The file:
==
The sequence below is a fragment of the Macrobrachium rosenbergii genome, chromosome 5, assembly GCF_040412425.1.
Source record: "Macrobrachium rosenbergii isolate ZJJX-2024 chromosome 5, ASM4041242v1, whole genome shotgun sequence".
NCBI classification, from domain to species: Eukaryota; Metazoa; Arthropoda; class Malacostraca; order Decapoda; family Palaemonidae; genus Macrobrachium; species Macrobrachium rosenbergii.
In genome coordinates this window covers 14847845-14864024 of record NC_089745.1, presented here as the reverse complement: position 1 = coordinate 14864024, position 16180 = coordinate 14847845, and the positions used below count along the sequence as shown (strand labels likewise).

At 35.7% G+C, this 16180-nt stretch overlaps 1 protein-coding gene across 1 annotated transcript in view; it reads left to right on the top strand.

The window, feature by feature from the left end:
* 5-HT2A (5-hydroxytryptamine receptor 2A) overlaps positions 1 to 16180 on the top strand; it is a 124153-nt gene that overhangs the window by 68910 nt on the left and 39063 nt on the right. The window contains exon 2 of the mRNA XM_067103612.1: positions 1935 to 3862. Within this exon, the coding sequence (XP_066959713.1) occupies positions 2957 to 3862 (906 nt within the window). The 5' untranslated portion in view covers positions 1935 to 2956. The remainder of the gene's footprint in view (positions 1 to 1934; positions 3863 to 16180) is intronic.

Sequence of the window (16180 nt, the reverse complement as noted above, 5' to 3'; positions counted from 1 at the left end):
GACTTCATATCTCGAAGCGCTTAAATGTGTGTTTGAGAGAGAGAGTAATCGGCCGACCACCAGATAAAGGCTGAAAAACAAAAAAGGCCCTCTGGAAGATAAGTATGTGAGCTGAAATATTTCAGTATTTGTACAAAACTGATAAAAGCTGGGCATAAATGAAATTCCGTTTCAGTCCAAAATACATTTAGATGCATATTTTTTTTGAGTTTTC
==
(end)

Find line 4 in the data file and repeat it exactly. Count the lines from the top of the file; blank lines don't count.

In genome coordinates this window covers 14847845-14864024 of record NC_089745.1, presented here as the reverse complement: position 1 = coordinate 14864024, position 16180 = coordinate 14847845, and the positions used below count along the sequence as shown (strand labels likewise).